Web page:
UN climate summit postponed: Coronavirus quarantines have done some short-term wonders for the environment, causing emissions to fall and giving wildlife a chance to paint the town in cities around the world. But it's also now caused the United Nations critical COP26 climate summit to be officially postponed for one year, to November 2021. It was simply too hard to get delegates from 196 countries together amid travel restrictions, and effective diplomacy by Zoom at that scale isn't really feasible. So, is the postponement a good thing or a bad thing from the planet's perspective? On the one hand, it pushes off a critical summit where countries were to present, revise, and agree on new emissions targets. At the moment, the world still isn't doing enough to meet the Paris Agreement goals, inked at the 2015 climate summit, of limiting warming to 2 degrees celsius above pre-industrial levels. And the coronavirus crisis, in principle, presents a rare opportunity to reset the agenda on emissions as countries plan their economic recovery strategies. But on the other hand, this year's summit was due to occur right alongside a US presidential election that could dramatically change the climate policy of the world's largest economy: President Donald Trump walked out of the Paris accords, but his opponent Joe Biden has pledged to rejoin them. Maybe waiting to see how that shakes out isn't the worst thing after all.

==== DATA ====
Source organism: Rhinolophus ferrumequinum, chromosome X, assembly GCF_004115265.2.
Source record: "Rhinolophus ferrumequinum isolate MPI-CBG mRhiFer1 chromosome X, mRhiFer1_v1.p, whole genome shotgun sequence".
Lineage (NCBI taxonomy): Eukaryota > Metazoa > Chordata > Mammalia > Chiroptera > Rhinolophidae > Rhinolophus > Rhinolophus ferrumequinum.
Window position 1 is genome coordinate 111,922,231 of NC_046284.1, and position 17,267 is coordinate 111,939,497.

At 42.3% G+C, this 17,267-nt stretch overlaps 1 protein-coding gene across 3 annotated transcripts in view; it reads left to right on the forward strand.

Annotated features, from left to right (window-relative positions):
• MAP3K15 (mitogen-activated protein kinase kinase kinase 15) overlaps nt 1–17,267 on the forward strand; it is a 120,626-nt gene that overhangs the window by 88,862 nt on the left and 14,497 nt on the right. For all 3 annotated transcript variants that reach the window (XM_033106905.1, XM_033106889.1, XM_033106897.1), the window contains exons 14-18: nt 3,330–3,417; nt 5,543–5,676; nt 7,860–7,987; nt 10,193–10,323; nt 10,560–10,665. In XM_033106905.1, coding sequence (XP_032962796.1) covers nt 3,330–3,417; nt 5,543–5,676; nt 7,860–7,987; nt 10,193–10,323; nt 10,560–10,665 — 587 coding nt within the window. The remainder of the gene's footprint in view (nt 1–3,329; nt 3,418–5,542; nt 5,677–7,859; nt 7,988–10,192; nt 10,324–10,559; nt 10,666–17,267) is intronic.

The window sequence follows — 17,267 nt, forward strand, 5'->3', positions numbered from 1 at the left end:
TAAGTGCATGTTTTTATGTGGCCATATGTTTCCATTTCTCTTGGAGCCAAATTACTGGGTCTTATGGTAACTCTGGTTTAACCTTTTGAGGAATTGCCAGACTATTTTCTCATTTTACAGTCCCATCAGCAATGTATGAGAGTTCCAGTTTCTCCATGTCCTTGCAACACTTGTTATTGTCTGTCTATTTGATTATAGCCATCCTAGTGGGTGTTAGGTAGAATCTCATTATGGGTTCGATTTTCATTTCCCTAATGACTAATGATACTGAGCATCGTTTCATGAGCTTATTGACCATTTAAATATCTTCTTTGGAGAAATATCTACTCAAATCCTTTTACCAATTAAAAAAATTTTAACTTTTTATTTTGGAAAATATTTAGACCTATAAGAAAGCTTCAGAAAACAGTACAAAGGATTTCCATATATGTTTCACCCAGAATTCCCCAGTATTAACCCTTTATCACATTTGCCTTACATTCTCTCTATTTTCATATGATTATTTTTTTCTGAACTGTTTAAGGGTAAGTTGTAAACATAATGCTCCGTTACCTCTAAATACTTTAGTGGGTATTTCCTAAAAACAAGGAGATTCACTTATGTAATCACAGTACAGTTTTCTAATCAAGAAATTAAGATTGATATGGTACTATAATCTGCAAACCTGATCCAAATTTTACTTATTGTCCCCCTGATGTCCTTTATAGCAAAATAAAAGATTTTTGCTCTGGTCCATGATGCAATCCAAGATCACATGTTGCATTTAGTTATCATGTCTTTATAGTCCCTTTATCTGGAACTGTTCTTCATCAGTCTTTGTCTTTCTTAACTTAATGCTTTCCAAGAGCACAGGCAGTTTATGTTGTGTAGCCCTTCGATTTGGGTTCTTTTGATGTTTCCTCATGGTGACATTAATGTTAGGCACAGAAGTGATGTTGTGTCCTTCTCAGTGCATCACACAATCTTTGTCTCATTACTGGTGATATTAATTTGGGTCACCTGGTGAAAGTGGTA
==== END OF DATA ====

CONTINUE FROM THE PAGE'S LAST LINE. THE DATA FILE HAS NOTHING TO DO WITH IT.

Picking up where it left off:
Khant Thaw Htoo is a young engineer who works in Eni's Sakura Tower office in the heart of Yangon. As an HSE engineer, he monitors the safety and environmental impact of onshore and offshore operations. He also looks out for his parents' well-being, in keeping with Myanmar's traditions.

Learn more about Khant in the final episode of the Faces of Eni series, which focuses on Eni's employees around the world.

Over the weekend, some 40,000 Russians braved subzero temperatures to turn out in the streets in support of imprisoned Kremlin critic Alexey Navalny. More than 3,000 protesters were arrested, and Navalny called on his followers to prepare for more action in the coming weeks.

But just who is Alexey Navalny, and how significant is the threat that he may pose to Vladimir Putin's stranglehold on power in Russia?

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Ian Bremmer's Quick Take: